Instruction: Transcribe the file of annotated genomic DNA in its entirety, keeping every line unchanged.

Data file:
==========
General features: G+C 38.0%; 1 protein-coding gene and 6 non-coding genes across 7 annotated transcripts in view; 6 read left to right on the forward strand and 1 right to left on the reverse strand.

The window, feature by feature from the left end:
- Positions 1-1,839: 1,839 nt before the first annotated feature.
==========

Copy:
General features: G+C 38.0%; 1 protein-coding gene and 6 non-coding genes across 7 annotated transcripts in view; 6 read left to right on the forward strand and 1 right to left on the reverse strand.

The window, feature by feature from the left end:
- Positions 1-1,839: 1,839 nt before the first annotated feature.